James' tells the story through the eyes of a friendly narrator who refers to Newman as "our hero" and "our friend," and who occasionally suggests that "our friend" has missed something. The dialogue is always amusing, as we perceive that Newman's interlocutors are usually holding back something. On the other hand, once we grasp that, the reiteration of such dialogue becomes tedious.

Not that the book needs more "action" : When the "action" really starts, involving gunfire, murder most foul, and blackmail, the fun stops. We learn of the Bellegarde's family secret in page after page of narration by Mrs. Bread, every bit as humble and bland as her name suggests. I almost put the book down then.

I'm glad I persevered. Though high comedy ended and melodrama took over, James's real interest lies in Newman's moral choice where all the "action" ends. Here, the resolutely secular James, son of a famous theologian and brother of the philosopher who wrote THE VARIETIES OF RELIGIOUS EXPERIENCE, presents his "Christ - New - Man" as a venerable moral hero. Newman's epiphany occurs in a vast cathedral where, in despair, he rests his arm and head on the back of a chair. (Personal aside: I've had the same experience, same setting!)

Re-reading my notes on a Kindle is an annoying thing, because it's such a pain in the neck to browse, it's impossible to cluster the notes, and it's hard to view the marked passages in larger context. But I did find a reminder that Newman's epiphany is a bookend: He tells early in the book of a sickness that overcame him when he was about to get revenge on a client who cheated him. It was that sickness about his business life that sent him to Europe, and a deeper version of that sends him back home.

Years later, James would write THE AMBASSADORS, which also concerns a self-confident and morally solid American man whose sojourn in Paris shakes his world. In THE AMERICAN, James sets scenes as if we were in a theatre, telling us of the pauses and gestures that accompany scintillating dialogues. In the later works, we perceive the scenes through one actor's uncertain perceptions, and physical objects often melt into metaphor as James's "central consciousness" finds inner significance in them. In those late works, it's almost a law that "always" will be followed lines later by "never," as James consistently undercuts certainty, creating a space in which to explore ambivalent feelings and ambiguous signs.   In the AMERICAN, this time, I noticed instances of both techniques. For example, early on, a gossipy American expat named Mrs. Tristram says, "Ugly, my dear sir? It is magnificent." The response? "That is the same thing."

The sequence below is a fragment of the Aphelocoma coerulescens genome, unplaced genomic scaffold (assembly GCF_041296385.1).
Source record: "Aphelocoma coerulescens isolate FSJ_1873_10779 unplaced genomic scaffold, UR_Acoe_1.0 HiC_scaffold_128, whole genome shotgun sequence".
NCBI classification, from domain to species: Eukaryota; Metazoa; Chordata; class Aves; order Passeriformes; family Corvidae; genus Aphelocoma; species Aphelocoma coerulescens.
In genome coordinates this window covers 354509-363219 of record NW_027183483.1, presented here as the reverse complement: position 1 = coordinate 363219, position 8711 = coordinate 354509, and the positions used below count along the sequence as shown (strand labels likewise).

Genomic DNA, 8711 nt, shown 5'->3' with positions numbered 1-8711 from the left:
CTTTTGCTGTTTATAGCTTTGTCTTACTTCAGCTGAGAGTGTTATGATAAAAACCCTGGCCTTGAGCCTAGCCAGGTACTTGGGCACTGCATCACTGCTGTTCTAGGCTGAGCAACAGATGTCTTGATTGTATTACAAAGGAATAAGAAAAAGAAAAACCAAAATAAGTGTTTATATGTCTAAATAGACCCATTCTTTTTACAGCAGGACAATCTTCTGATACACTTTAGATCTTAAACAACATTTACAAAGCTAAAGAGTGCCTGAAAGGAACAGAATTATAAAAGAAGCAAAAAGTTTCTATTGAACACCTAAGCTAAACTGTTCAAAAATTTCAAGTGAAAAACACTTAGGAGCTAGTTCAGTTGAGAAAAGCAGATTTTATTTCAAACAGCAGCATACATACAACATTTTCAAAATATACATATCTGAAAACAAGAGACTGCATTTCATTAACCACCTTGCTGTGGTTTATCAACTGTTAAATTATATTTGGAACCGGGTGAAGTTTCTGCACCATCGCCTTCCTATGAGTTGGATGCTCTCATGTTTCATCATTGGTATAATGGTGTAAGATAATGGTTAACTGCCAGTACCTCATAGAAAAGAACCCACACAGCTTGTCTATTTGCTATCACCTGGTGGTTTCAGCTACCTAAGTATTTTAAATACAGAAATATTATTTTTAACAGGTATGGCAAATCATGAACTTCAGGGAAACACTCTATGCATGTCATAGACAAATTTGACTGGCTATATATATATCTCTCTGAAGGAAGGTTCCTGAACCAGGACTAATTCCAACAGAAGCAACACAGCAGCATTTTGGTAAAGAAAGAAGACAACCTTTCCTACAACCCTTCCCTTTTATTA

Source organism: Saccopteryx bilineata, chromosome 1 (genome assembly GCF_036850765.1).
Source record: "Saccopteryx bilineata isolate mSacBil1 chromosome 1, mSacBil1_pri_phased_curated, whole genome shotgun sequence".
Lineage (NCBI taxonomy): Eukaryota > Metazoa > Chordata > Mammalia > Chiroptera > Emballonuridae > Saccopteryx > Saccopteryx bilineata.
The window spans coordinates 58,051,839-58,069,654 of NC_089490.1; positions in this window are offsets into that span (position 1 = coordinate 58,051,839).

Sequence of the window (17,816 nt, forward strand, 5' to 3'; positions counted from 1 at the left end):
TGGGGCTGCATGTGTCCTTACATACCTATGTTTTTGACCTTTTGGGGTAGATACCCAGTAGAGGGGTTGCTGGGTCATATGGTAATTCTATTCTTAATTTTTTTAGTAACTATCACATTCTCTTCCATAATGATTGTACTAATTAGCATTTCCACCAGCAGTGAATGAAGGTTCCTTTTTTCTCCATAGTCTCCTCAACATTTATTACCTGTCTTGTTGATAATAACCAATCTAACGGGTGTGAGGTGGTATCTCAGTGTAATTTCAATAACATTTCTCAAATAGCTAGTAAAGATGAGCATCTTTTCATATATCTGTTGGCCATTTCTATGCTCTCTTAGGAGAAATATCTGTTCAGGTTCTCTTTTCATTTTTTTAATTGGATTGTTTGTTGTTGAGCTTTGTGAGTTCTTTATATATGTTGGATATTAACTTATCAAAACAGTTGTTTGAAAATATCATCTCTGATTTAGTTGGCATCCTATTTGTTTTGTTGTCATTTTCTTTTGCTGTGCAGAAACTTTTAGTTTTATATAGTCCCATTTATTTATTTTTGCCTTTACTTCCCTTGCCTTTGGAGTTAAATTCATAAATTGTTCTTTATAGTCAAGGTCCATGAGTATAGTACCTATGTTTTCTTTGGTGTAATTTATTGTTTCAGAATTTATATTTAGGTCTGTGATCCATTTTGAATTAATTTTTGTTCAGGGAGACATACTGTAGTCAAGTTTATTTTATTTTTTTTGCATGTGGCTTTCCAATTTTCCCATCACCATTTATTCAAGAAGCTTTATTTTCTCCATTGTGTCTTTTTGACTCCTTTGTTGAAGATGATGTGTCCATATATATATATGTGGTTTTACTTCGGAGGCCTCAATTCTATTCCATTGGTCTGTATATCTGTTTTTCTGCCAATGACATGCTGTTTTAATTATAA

Now, that's the James I love!

Saturday, December 17, 2011

Biblical Revenge Fantasies

(This is a meditation on one of the Scripture passages assigned for today by the Episcopal Church's lectionary.  I wrote it for a booklet published by St. James' Episcopal Church, Marietta, GA)

Psalm 55. 12-13 It is not an enemy who taunts me – then I could bear it – but it is you…my familiar friend.
Remember that time when everyone stopped talking the moment they saw you? Then you passed them, and someone murmured behind your back, and everyone laughed?
That’s when you turned on them, stretched out your hands, and said, “Lord! Show them Your righteous power!” You laughed as invisible fingers choked them, and the one who cracked the joke swelled up like a balloon and floated away.
Maybe your inner adolescent’s fantasies are less Harry Potter and more Mr. Smith Goes to Washington, so you picture yourself saying righteous things that teach those hypocrites a lesson.
We all have felt betrayed by friends, and I imagine that I’m not the only one at St. James’ to have fantasies of revenge. In fact, the readings today are full of such fantasies. The psalmist calls for the ground to open up and swallow his enemy; Matthew tells how Jesus will get even with the bad ones. Revelation cheers first-century Christians with the vision of four horsemen who will torment their oppressors.
Indulging such self-righteous fantasies is always fun, for a little while, and always a mistake. They get my heart rate up and fill me with adrenaline, as much as a real confrontation would do. They increase the resentment and add to the loathing I feel. But Jesus commands us, “Love your enemies,” and he tells us that to hate is the same as to murder.
Let’s return to the scene imagined at the head of this meditation. When everyone’s laughing, the victim can do little to save face. But imagine if someone in the crowd steps forward, gently chides the others, and starts a friendly conversation with the hurt one.
I like to think that we at St. James' bring our own church’s wise, un-self-righteous, moderating spirit to situations like this. I like to think that we impress others by how we diffuse cliques and deflect gossip.
In this season of office parties and family gatherings, let us go in peace to love and serve the Lord!
Other readings assigned for the day:  Psalm 55. . .138,139.1-17(18-23). . .Zech. 8.9-17. . .Rev. 6.1-17. . .Matt. 25.31-46